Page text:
One book I read last year that has continually inspired me is a non-fiction book by fellow Mexican American author David Bowles. Feathered Serpent Dark Heart of Sky is a book of all the myths of Mexico. It is so lush, and I love it.

Sonora: What are you working on right now?

V: So many things! Working hard on making Latinx Screams the best it can be. I’m curating a Latinx dark fiction book bundle for StoryBundle.


About V. Castro:

V.Castro is a Mexican American writer from San Antonio, Texas, now residing in the UK.

As a full-time mother, she dedicates her time to her family and writing Latinx narratives.

Currently she is co-editing Latinx Screams with Bronzeville Books due out in the fall.

Her titles include:

Maria The Wanted and the Legacy of The Keepers

The Erotic Modern Life of Malinalli the Vampire

Rigor Morbid: Lest Ye Become — “The Latin Queens of Mictlan”

Hairspray and Switchblades — Feb 2020 (Unnerving)

Violet is a reviewer for www.scifiandscary.com  and Latin Horror. She has contributed to Ladies of Horror Fiction, Ginger Nuts of Horror, OctoberPod Podcast, and Burial Ground.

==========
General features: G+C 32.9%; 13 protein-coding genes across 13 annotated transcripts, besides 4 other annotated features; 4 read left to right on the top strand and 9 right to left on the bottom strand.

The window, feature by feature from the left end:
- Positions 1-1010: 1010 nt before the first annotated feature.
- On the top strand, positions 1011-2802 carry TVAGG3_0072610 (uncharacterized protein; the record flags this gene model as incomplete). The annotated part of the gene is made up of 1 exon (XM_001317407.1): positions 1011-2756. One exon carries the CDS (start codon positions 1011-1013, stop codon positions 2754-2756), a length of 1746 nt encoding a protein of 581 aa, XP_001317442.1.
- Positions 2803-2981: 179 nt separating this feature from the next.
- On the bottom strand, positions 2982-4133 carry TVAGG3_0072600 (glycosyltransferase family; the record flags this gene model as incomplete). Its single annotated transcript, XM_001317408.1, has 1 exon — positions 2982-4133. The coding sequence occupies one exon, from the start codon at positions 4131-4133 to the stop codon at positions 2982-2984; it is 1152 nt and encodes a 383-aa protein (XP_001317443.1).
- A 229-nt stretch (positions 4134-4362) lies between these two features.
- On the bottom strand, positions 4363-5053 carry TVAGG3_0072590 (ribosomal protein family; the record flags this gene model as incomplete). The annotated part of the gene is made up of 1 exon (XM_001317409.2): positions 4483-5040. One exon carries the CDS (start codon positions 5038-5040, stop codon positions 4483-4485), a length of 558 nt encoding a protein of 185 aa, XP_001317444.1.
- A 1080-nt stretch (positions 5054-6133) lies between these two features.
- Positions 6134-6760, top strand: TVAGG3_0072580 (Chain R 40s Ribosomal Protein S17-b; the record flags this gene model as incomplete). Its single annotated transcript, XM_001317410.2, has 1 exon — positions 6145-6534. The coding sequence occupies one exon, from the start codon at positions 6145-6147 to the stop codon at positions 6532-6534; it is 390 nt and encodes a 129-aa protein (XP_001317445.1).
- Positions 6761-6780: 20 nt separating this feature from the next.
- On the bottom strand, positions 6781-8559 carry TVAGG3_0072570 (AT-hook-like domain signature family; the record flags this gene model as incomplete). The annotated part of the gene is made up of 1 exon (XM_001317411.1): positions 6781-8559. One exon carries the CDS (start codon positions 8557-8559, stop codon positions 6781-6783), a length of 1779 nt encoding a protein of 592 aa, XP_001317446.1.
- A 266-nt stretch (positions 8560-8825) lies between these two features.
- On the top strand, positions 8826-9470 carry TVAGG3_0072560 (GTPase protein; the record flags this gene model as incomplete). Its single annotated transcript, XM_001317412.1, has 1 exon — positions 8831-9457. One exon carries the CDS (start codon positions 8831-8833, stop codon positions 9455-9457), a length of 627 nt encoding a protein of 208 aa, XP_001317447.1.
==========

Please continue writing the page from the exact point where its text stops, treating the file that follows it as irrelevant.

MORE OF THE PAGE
Connect with V via Instagram and Twitter: @vlatinalondon; or www.vvcastro.com


Check out previous WIHM 2020 interviews:

Ask the Author: A Q&A with Loren Rhoads

Loren Rhoads
“So many cemeteries, so little time!” Author Loren Rhoads.

When I was little, I loved spending time in cemeteries. Not in a macabre way — they were simply places where my mom and I would take walks. There was a cemetery near our apartment in Holyoke with a large, flat-topped stump, and I spent many afternoons climbing onto the stump and jumping off of it. Mom and I also fed squirrels at a cemetery in Leesburg, and because two squirrels always appeared by our bench, I named them Squirrely and Nutkin, and said I was feeding those two each time (even though in all likelihood, they were different squirrels each week).

I met fellow author Loren Rhoads online, and was delighted to find someone else who felt the same pull to visit cemeteries. Rhoads is the author of 199 Cemeteries to See Before You Die and Wish You Were Here: Adventures in Cemetery Travel. She’s also the author of The Dangerous Type, Kill By Numbers, and No More Heroes, a space opera trilogy that’s been described as grimdark. Her latest project is a collection of stories about a monster-hunting witch.